Hewitt gradually faded away from the very top of the game but was definitely on course to win more big titles until the Swiss came along.
What he could have won: Two US Open titles, five Grand Slam titles, another crack at #1?
Safin was arguably just as talented as Federer and was in great position at the top of the game to win some big titles. Federer never gave Safin a look in their matches though. The Swiss won his first Masters title against Safin in 2002 and that set the tone for their “rivalry.”
Federer denied Safin an Australian Open title in 2004, though Safin won his only Grand Slam match against Federer in the following year’s semifinals. Federer beat Safin three more times in Grand Slam play whilst also denying the Russian in the Masters Cup year-end event,
What he could have won: Two Australian Open titles, four Grand Slam titles, Masters Cup title
Denying Cult Heroes
Federer denied a lot of other players good chances of winning more titles, he was 4-1 against Andy Murray in Grand Slams, including three finals, 7-1 vs Stan Wawrinka in Grand Slams (17-0 on hard courts too), and though he was more often on the receiving end against Nadal, especially at Roland Garros, he did deny the Spaniard some Wimbledon titles in return.
However, there are some great storylines and cult heroes that were denied their glory by Federer. Marcos Baghdatis is still a Cypriot hero, but winning the Australian Open in 2006, in front of the sizable Cypriot diaspora, would’ve cemented his place as a history maker for the island nation.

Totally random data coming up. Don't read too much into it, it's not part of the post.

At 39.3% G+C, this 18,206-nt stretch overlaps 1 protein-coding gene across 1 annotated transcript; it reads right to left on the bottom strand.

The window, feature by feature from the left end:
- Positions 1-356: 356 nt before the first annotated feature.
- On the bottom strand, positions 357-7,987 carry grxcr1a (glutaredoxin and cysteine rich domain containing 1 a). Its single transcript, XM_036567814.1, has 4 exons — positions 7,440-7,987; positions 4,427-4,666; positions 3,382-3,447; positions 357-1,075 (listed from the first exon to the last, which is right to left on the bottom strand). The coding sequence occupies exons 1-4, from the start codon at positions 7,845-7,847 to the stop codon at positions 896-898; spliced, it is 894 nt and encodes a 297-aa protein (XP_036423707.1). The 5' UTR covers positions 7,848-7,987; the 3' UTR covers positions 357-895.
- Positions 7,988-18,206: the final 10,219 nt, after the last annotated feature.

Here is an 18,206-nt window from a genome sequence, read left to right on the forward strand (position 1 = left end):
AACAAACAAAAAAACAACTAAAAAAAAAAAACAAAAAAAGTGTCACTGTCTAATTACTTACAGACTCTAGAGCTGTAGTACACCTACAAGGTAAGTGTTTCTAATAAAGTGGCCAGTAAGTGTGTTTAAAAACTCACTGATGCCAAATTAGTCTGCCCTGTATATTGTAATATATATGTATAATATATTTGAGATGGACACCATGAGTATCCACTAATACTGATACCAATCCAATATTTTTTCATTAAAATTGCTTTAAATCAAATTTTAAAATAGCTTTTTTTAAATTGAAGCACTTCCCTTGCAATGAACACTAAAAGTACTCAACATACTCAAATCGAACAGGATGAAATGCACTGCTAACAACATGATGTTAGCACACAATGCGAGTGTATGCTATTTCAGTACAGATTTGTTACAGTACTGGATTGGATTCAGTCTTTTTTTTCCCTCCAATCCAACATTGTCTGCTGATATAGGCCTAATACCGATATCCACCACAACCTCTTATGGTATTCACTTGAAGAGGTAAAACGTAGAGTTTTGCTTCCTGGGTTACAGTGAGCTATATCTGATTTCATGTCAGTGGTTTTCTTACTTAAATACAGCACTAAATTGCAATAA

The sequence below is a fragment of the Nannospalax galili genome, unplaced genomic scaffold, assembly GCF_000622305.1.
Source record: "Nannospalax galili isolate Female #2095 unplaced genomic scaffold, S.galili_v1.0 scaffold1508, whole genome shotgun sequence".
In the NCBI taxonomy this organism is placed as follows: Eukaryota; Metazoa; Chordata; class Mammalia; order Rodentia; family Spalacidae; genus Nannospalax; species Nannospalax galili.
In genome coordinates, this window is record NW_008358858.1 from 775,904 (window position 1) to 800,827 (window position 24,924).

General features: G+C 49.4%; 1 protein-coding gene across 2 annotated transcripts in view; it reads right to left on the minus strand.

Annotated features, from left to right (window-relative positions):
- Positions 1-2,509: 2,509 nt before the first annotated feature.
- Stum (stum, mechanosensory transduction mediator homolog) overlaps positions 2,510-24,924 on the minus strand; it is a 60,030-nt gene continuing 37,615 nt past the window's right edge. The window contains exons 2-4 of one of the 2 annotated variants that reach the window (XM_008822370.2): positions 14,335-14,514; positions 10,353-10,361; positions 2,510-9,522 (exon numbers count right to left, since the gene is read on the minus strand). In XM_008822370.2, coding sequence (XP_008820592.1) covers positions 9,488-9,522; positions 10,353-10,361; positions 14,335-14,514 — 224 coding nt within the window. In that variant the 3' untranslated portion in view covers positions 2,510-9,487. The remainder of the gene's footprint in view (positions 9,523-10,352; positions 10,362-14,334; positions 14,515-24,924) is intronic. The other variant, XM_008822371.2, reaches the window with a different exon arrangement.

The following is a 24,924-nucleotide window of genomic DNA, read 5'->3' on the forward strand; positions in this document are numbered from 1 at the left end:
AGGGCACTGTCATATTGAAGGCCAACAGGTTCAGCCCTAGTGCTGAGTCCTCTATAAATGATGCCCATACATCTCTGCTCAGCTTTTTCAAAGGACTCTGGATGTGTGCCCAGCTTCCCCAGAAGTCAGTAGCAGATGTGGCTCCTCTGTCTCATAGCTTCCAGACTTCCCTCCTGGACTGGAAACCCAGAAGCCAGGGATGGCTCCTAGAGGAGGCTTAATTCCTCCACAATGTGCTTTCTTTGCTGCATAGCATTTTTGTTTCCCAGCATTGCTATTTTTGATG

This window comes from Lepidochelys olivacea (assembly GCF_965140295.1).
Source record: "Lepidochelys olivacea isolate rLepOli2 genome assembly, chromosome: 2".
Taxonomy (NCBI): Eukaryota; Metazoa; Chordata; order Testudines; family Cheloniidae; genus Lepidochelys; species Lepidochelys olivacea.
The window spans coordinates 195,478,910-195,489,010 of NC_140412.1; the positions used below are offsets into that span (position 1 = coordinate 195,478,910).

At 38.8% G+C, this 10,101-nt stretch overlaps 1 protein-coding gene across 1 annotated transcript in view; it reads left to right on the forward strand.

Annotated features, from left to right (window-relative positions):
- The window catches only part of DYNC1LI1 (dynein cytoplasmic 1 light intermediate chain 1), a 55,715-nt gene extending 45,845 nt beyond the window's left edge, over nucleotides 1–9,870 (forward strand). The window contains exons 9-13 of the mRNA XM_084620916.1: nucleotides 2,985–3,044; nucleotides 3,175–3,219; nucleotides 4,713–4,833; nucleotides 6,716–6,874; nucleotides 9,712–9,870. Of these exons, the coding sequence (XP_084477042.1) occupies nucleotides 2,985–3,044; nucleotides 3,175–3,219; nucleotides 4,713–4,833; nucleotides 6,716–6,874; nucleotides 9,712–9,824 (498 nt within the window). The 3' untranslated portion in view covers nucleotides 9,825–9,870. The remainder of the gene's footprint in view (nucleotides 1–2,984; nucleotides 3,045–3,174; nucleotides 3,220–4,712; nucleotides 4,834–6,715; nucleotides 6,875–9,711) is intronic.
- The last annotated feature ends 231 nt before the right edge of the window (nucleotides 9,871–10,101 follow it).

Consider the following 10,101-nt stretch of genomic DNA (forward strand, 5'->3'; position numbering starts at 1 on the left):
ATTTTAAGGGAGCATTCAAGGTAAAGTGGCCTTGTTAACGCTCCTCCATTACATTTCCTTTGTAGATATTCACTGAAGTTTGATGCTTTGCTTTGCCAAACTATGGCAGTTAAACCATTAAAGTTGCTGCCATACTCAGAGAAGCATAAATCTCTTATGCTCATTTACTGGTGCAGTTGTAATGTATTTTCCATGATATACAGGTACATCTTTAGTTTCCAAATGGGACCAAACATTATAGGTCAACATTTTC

Fernando Gonzalez also had a dream run in Australia in 2007. The Chilean’s pulverizing forehand had taken care of Juan Martin del Potro, James Blake, Lleyton Hewitt, Rafael Nadal, and Tommy Haas on the way to the final. But despite pushing Federer to a tiebreak, the Swiss became the first player since Bjorn Borg to win a Grand Slam title without dropping a set. Clearly, no respect was shown to the poor Chilean tennis fans.
Federer sneaked in one French Open title after Nadal lost to Robin Soderling in 2009. Soderling made the final that year, and although no one could have predicted that the Swede’s career was to be cut short so soon afterward it would’ve been perhaps fitting for the Swede to win at least one French Open title himself. Of course, this would’ve denied Federer the career Grand Slam as well so one wouldn’t want to take it away from him.
Finally, a mention for Andre Agassi. A great from an era just before Federer emerged on the scene, Agassi had fantastic runs at the US Open in 2004 and 2005. A five-set quarterfinal epic over two days went Federer’s way in 2004 and just as it looked as though the American great would round off his career in style with another home Grand Slam title, Federer shut the door on him in the 2005 final after sharing the first two sets.